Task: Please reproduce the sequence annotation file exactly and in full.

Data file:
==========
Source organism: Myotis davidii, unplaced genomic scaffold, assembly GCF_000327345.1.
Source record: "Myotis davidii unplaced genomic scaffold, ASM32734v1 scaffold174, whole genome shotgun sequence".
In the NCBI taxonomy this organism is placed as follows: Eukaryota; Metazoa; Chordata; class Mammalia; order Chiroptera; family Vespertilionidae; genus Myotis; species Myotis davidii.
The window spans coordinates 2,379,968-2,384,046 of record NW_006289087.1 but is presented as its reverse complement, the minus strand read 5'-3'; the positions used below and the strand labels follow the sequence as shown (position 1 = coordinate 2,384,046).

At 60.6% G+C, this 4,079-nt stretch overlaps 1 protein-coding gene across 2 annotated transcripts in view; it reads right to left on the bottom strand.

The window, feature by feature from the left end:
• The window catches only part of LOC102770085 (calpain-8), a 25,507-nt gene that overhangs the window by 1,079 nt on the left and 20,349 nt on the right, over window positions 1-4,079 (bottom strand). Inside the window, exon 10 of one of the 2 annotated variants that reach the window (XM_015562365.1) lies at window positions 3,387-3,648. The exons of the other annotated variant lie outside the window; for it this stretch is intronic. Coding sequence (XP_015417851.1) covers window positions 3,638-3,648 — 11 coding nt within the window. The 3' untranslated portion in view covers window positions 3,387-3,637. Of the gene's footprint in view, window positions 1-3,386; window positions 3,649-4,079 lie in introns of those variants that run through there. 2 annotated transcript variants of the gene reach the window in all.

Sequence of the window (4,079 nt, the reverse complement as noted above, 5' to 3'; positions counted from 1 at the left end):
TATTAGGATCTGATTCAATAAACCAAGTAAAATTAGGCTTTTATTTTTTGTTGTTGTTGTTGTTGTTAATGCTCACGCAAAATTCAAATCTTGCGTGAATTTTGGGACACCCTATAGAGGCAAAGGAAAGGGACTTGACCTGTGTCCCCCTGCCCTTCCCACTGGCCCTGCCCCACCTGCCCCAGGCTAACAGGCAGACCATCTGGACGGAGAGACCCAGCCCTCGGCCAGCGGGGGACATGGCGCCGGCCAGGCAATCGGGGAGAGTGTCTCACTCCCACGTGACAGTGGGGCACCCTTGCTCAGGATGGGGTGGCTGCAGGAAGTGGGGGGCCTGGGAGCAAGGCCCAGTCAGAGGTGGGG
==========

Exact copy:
Source organism: Myotis davidii, unplaced genomic scaffold, assembly GCF_000327345.1.
Source record: "Myotis davidii unplaced genomic scaffold, ASM32734v1 scaffold174, whole genome shotgun sequence".
In the NCBI taxonomy this organism is placed as follows: Eukaryota; Metazoa; Chordata; class Mammalia; order Chiroptera; family Vespertilionidae; genus Myotis; species Myotis davidii.
The window spans coordinates 2,379,968-2,384,046 of record NW_006289087.1 but is presented as its reverse complement, the minus strand read 5'-3'; the positions used below and the strand labels follow the sequence as shown (position 1 = coordinate 2,384,046).

At 60.6% G+C, this 4,079-nt stretch overlaps 1 protein-coding gene across 2 annotated transcripts in view; it reads right to left on the bottom strand.

The window, feature by feature from the left end:
• The window catches only part of LOC102770085 (calpain-8), a 25,507-nt gene that overhangs the window by 1,079 nt on the left and 20,349 nt on the right, over window positions 1-4,079 (bottom strand). Inside the window, exon 10 of one of the 2 annotated variants that reach the window (XM_015562365.1) lies at window positions 3,387-3,648. The exons of the other annotated variant lie outside the window; for it this stretch is intronic. Coding sequence (XP_015417851.1) covers window positions 3,638-3,648 — 11 coding nt within the window. The 3' untranslated portion in view covers window positions 3,387-3,637. Of the gene's footprint in view, window positions 1-3,386; window positions 3,649-4,079 lie in introns of those variants that run through there. 2 annotated transcript variants of the gene reach the window in all.

Sequence of the window (4,079 nt, the reverse complement as noted above, 5' to 3'; positions counted from 1 at the left end):
TATTAGGATCTGATTCAATAAACCAAGTAAAATTAGGCTTTTATTTTTTGTTGTTGTTGTTGTTGTTAATGCTCACGCAAAATTCAAATCTTGCGTGAATTTTGGGACACCCTATAGAGGCAAAGGAAAGGGACTTGACCTGTGTCCCCCTGCCCTTCCCACTGGCCCTGCCCCACCTGCCCCAGGCTAACAGGCAGACCATCTGGACGGAGAGACCCAGCCCTCGGCCAGCGGGGGACATGGCGCCGGCCAGGCAATCGGGGAGAGTGTCTCACTCCCACGTGACAGTGGGGCACCCTTGCTCAGGATGGGGTGGCTGCAGGAAGTGGGGGGCCTGGGAGCAAGGCCCAGTCAGAGGTGGGG